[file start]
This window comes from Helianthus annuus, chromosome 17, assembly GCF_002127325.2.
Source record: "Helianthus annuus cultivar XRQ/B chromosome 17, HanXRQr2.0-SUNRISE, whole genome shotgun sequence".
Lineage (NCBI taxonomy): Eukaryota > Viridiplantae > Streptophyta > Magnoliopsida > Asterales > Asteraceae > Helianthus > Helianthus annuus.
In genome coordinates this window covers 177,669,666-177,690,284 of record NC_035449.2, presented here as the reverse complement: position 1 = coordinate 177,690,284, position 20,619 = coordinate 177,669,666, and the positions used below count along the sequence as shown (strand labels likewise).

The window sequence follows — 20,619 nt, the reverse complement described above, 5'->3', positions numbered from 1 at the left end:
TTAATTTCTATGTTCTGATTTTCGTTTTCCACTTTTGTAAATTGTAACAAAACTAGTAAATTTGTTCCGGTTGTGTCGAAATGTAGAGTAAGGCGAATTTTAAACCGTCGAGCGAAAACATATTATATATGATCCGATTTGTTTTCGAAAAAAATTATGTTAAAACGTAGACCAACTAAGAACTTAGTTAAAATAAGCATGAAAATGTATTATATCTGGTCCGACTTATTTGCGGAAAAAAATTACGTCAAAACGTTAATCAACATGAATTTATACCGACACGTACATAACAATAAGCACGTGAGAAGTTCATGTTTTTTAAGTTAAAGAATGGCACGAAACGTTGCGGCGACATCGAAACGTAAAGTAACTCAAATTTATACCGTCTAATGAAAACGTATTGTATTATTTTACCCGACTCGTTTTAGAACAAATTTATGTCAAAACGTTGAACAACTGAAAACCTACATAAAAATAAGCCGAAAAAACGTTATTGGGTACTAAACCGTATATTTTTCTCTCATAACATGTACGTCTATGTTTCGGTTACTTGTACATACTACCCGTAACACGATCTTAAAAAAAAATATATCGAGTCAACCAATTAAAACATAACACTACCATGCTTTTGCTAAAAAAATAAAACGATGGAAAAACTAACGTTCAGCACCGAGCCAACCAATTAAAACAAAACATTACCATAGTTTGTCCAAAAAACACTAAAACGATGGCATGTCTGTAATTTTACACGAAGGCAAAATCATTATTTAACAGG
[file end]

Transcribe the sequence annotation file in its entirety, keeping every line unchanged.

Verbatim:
This window comes from Helianthus annuus, chromosome 17, assembly GCF_002127325.2.
Source record: "Helianthus annuus cultivar XRQ/B chromosome 17, HanXRQr2.0-SUNRISE, whole genome shotgun sequence".
Lineage (NCBI taxonomy): Eukaryota > Viridiplantae > Streptophyta > Magnoliopsida > Asterales > Asteraceae > Helianthus > Helianthus annuus.
In genome coordinates this window covers 177,669,666-177,690,284 of record NC_035449.2, presented here as the reverse complement: position 1 = coordinate 177,690,284, position 20,619 = coordinate 177,669,666, and the positions used below count along the sequence as shown (strand labels likewise).

The window sequence follows — 20,619 nt, the reverse complement described above, 5'->3', positions numbered from 1 at the left end:
TTAATTTCTATGTTCTGATTTTCGTTTTCCACTTTTGTAAATTGTAACAAAACTAGTAAATTTGTTCCGGTTGTGTCGAAATGTAGAGTAAGGCGAATTTTAAACCGTCGAGCGAAAACATATTATATATGATCCGATTTGTTTTCGAAAAAAATTATGTTAAAACGTAGACCAACTAAGAACTTAGTTAAAATAAGCATGAAAATGTATTATATCTGGTCCGACTTATTTGCGGAAAAAAATTACGTCAAAACGTTAATCAACATGAATTTATACCGACACGTACATAACAATAAGCACGTGAGAAGTTCATGTTTTTTAAGTTAAAGAATGGCACGAAACGTTGCGGCGACATCGAAACGTAAAGTAACTCAAATTTATACCGTCTAATGAAAACGTATTGTATTATTTTACCCGACTCGTTTTAGAACAAATTTATGTCAAAACGTTGAACAACTGAAAACCTACATAAAAATAAGCCGAAAAAACGTTATTGGGTACTAAACCGTATATTTTTCTCTCATAACATGTACGTCTATGTTTCGGTTACTTGTACATACTACCCGTAACACGATCTTAAAAAAAAATATATCGAGTCAACCAATTAAAACATAACACTACCATGCTTTTGCTAAAAAAATAAAACGATGGAAAAACTAACGTTCAGCACCGAGCCAACCAATTAAAACAAAACATTACCATAGTTTGTCCAAAAAACACTAAAACGATGGCATGTCTGTAATTTTACACGAAGGCAAAATCATTATTTAACAGG